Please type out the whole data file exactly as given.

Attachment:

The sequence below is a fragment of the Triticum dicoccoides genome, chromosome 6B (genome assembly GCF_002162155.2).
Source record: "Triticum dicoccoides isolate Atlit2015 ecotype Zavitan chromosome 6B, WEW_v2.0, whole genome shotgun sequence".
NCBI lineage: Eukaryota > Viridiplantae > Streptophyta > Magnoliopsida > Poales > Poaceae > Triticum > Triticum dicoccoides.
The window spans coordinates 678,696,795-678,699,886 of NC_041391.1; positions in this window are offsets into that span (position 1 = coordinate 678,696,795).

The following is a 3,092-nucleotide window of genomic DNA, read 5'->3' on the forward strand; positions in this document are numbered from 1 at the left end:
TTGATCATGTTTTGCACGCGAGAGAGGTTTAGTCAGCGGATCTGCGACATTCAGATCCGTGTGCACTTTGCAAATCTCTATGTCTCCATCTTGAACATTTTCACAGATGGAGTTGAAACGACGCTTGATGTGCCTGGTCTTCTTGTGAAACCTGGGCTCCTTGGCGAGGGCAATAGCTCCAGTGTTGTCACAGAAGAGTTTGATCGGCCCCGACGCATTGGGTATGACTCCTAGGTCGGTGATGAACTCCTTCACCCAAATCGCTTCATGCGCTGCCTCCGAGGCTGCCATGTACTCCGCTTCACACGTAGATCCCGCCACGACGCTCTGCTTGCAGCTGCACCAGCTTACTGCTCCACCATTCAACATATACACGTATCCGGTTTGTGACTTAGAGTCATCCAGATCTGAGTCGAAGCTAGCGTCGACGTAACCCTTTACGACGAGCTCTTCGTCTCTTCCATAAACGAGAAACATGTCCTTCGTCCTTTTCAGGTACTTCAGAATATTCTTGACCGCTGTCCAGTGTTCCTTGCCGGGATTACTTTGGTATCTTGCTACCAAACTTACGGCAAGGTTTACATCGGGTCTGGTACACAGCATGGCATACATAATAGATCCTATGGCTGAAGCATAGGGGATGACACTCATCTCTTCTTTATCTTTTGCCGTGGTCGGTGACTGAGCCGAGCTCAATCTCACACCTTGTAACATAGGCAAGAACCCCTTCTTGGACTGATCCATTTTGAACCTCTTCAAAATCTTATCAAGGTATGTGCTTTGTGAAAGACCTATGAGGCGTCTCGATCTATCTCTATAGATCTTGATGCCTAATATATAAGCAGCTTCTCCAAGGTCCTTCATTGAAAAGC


The sequence below is a fragment of the Triticum dicoccoides genome, chromosome 6B (genome assembly GCF_002162155.2).
Source record: "Triticum dicoccoides isolate Atlit2015 ecotype Zavitan chromosome 6B, WEW_v2.0, whole genome shotgun sequence".
NCBI lineage: Eukaryota > Viridiplantae > Streptophyta > Magnoliopsida > Poales > Poaceae > Triticum > Triticum dicoccoides.
The window spans coordinates 678,696,795-678,699,886 of NC_041391.1; positions in this window are offsets into that span (position 1 = coordinate 678,696,795).

The following is a 3,092-nucleotide window of genomic DNA, read 5'->3' on the forward strand; positions in this document are numbered from 1 at the left end:
TTGATCATGTTTTGCACGCGAGAGAGGTTTAGTCAGCGGATCTGCGACATTCAGATCCGTGTGCACTTTGCAAATCTCTATGTCTCCATCTTGAACATTTTCACAGATGGAGTTGAAACGACGCTTGATGTGCCTGGTCTTCTTGTGAAACCTGGGCTCCTTGGCGAGGGCAATAGCTCCAGTGTTGTCACAGAAGAGTTTGATCGGCCCCGACGCATTGGGTATGACTCCTAGGTCGGTGATGAACTCCTTCACCCAAATCGCTTCATGCGCTGCCTCCGAGGCTGCCATGTACTCCGCTTCACACGTAGATCCCGCCACGACGCTCTGCTTGCAGCTGCACCAGCTTACTGCTCCACCATTCAACATATACACGTATCCGGTTTGTGACTTAGAGTCATCCAGATCTGAGTCGAAGCTAGCGTCGACGTAACCCTTTACGACGAGCTCTTCGTCTCTTCCATAAACGAGAAACATGTCCTTCGTCCTTTTCAGGTACTTCAGAATATTCTTGACCGCTGTCCAGTGTTCCTTGCCGGGATTACTTTGGTATCTTGCTACCAAACTTACGGCAAGGTTTACATCGGGTCTGGTACACAGCATGGCATACATAATAGATCCTATGGCTGAAGCATAGGGGATGACACTCATCTCTTCTTTATCTTTTGCCGTGGTCGGTGACTGAGCCGAGCTCAATCTCACACCTTGTAACATAGGCAAGAACCCCTTCTTGGACTGATCCATTTTGAACCTCTTCAAAATCTTATCAAGGTATGTGCTTTGTGAAAGACCTATGAGGCGTCTCGATCTATCTCTATAGATCTTGATGCCTAATATATAAGCAGCTTCTCCAAGGTCCTTCATTGAAAAGC